Data-driven EV charging station location analysis and network planning

The rapid growth of the adoption of electric vehicles (EV) brings tremendous business opportunities for the expansion of the EV charging infrastructure. And it also works the other way around: an adequate charging network helps to further expedite the transition from combustion cars to electric vehicles.

This is why both the number and size of Charge Point Operators (CPOs) has increased significantly over the years. Some CPOs (including Blink Charging, ChargePoint, EVgo and soon Allego) went public to raise money to accelerate the growth of their business and charging network, as there are considerable investments involved. The costs associated with setting up EV charging stations are very high, so land, supply equipment, manpower, and electricity connection need to be funded. The average payback period for a charging station is over five years.

It is of vital importance that new charging units are installed at the most suitable locations, and, to achieve maximum utilisation and shorten the time for return on investment. Increased utilisation is proven to directly increase the margin on revenue from the charging station.

Strategic network planning is also of interest to governments, as they aim to promote adoption of electric driving and try to provide the best conditions to facilitate this. But developing an effective model for location analysis and charging network planning can be challenging due to the high amount of influential factors. Common questions and challenges are:

  • Where are the chargers located now?
  • What type of chargers are there? What is the available information on the dimensioning of the locations, the number of charging stations, fast/standard charging, etc.?
  • How many EV drivers can be expected in a certain district or region? And what are their driving patterns?
  • What is their charging behaviour?
  • Are they charging mainly at home, at work, on the street or at fast chargers along the highway?
  • What is the historic development of the charging infrastructure in the relevant region?
  • Which points of interest are nearby, to make a charging session more desirable?
  • What is the business model of the present operators in the region, and how do they price for charging?

By answering these questions, the CPO or governmental institution will be able to develop a solid understanding on which locations are best fit for maximising capacity utilisation of the charging stations. They will gain valuable insights into how many charging stations are needed and the type, for example, DC fast chargers or AC normal chargers.

Answering these questions and assessing the most suitable locations for installing new chargers is inherently a data-driven practice. Usually, the necessary data is available, but dispersed, and the data is very difficult to obtain. Fortunately, with Eco-Movement’s renewed reporting solution, consultancies, suppliers and governments can easily retrieve and leverage this data to support a successful location assessment.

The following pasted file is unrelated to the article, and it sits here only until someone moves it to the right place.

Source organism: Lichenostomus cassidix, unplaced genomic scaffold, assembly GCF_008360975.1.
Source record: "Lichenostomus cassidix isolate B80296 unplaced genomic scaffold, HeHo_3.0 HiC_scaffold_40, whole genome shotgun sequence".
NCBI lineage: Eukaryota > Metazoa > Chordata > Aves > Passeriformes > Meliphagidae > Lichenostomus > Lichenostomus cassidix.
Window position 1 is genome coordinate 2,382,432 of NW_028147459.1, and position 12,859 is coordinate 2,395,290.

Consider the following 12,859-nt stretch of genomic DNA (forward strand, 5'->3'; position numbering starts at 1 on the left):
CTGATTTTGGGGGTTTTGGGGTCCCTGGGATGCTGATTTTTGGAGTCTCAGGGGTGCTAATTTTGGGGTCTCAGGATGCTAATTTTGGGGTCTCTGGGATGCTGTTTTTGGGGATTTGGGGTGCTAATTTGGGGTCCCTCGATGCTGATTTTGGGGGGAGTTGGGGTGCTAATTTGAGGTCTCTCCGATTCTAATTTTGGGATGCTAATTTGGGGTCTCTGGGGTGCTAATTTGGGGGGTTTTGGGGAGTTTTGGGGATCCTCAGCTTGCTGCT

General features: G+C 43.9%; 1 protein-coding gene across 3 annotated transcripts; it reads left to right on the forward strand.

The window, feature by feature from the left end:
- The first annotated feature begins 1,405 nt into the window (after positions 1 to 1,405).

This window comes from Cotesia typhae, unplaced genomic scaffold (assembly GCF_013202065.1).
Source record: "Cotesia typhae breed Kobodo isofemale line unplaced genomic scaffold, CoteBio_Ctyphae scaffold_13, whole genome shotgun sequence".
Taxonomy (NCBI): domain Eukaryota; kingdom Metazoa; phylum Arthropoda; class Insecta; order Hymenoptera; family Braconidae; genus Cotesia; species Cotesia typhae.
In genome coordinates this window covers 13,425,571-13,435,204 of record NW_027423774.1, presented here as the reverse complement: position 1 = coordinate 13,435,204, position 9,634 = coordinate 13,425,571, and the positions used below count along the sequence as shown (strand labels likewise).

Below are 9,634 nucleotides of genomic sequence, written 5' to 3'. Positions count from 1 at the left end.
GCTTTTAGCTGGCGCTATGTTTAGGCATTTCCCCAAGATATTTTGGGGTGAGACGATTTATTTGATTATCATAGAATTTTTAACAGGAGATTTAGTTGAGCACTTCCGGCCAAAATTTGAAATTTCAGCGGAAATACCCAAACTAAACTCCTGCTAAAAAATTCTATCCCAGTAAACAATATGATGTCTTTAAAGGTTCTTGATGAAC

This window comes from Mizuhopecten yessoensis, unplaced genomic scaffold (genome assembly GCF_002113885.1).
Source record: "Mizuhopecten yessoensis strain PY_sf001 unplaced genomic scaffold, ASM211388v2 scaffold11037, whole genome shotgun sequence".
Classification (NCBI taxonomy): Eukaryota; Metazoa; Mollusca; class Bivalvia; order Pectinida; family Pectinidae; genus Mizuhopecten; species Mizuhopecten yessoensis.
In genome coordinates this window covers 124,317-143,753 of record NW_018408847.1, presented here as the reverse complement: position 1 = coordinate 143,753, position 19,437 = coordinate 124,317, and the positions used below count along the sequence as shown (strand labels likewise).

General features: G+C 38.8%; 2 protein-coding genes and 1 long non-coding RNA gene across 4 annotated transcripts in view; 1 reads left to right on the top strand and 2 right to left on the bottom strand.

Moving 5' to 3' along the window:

With the Eco-Movement reporting solution, insights on the exact location and characteristics of all the charging stations in North America, wider Europe, and Oceania are easily derived. The determination of the density of charging stations in a specific region is a few mouse clicks away; analysts can even filter quickly on connector types (plugs), charger type (e.g. DC/AC), and the maximum power of the charger. Besides current information, the tool also provides historical insights on the trends and developments of the charging infrastructure in the region of interest.

The EV charging station sites should be located in areas which are convenient for drivers and near areas of high charging demands. That is why the Eco-Movement reporting solution not only focuses on the charging stations themselves, but also provides insights into the surrounding amenities; this gives an understanding of different points of interest around the existing charging stations and the reasons why people are actually charging there.

The tool also provides valuable insights in EV drivers’ charging behaviour by the use of Machine Learning models: are they charging mainly at home during the night, or at work during office hours, sporadically on public AC stations, or are they always on the road and need a quick recharge along the motorway?

Last but not least, price information is often of essential importance for analysts to get their predictions right. For this reason, Eco-Movement’s reporting tool provides a full overview of both, public ad hoc prices and electric Mobility Service Provider (eMSP) prices per charging plug. This also includes the historic data.

If you would like to know more about our data and how it can support your network planning efforts, please reach out to or via the contact form on our website.